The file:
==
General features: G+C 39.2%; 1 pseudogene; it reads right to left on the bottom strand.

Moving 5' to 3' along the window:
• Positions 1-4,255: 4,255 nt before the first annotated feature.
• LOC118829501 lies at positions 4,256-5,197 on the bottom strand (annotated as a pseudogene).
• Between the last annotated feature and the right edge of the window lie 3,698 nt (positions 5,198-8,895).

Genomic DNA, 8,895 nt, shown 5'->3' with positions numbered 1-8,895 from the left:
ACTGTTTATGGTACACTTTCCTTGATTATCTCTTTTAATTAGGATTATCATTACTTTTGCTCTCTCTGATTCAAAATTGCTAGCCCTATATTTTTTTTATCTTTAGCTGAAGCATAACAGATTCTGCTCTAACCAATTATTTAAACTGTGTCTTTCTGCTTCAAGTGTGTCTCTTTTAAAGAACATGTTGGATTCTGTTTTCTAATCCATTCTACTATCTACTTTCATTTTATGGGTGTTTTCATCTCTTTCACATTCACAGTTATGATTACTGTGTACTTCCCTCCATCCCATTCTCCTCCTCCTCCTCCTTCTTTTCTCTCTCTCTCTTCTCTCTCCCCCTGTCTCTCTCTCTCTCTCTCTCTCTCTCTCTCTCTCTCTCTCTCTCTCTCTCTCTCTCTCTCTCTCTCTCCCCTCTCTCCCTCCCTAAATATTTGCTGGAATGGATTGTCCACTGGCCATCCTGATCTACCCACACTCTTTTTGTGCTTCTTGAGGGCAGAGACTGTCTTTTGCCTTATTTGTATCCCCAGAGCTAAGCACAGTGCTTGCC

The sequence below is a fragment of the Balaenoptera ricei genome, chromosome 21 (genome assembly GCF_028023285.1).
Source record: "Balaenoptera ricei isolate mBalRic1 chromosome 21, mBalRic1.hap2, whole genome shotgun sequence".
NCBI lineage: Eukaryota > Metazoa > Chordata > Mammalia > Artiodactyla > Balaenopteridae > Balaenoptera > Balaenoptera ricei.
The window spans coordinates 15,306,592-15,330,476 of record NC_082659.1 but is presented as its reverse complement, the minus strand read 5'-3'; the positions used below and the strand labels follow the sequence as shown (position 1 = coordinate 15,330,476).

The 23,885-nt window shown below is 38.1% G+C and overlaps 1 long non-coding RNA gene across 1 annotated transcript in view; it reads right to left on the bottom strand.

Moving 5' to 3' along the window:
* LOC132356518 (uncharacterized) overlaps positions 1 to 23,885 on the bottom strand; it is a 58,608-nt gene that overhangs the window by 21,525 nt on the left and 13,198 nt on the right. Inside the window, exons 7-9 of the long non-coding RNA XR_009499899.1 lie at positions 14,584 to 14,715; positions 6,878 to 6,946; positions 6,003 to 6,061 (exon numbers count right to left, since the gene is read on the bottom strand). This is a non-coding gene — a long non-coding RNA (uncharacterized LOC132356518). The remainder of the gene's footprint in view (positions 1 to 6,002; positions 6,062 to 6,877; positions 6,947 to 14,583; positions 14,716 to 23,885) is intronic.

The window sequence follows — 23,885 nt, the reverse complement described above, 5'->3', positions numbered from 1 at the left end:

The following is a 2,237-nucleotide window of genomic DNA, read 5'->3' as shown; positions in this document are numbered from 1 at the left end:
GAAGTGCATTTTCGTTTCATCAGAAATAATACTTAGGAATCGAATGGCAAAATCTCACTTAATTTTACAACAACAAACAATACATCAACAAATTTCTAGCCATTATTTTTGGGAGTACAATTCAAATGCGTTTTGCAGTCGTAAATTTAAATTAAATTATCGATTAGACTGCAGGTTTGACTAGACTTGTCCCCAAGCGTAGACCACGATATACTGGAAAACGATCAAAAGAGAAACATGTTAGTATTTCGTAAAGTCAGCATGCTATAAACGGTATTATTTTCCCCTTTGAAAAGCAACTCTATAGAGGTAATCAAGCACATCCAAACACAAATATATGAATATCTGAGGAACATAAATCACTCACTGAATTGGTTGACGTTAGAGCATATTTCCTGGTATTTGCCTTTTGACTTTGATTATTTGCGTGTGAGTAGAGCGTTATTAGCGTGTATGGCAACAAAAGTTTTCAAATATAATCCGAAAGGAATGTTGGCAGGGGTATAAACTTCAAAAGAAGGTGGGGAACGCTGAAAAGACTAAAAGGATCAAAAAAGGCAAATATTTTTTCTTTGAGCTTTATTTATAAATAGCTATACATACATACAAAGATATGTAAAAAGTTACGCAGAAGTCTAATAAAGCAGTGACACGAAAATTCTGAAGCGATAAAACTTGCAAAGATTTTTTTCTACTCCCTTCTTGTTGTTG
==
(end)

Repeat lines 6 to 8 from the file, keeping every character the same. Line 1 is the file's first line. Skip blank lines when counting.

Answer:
Genomic DNA, 8,895 nt, shown 5'->3' with positions numbered 1-8,895 from the left:
ACTGTTTATGGTACACTTTCCTTGATTATCTCTTTTAATTAGGATTATCATTACTTTTGCTCTCTCTGATTCAAAATTGCTAGCCCTATATTTTTTTTATCTTTAGCTGAAGCATAACAGATTCTGCTCTAACCAATTATTTAAACTGTGTCTTTCTGCTTCAAGTGTGTCTCTTTTAAAGAACATGTTGGATTCTGTTTTCTAATCCATTCTACTATCTACTTTCATTTTATGGGTGTTTTCATCTCTTTCACATTCACAGTTATGATTACTGTGTACTTCCCTCCATCCCATTCTCCTCCTCCTCCTCCTTCTTTTCTCTCTCTCTCTTCTCTCTCCCCCTGTCTCTCTCTCTCTCTCTCTCTCTCTCTCTCTCTCTCTCTCTCTCTCTCTCTCTCTCTCTCTCTCTCTCCCCTCTCTCCCTCCCTAAATATTTGCTGGAATGGATTGTCCACTGGCCATCCTGATCTACCCACACTCTTTTTGTGCTTCTTGAGGGCAGAGACTGTCTTTTGCCTTATTTGTATCCCCAGAGCTAAGCACAGTGCTTGCC

The sequence below is a fragment of the Balaenoptera ricei genome, chromosome 21 (genome assembly GCF_028023285.1).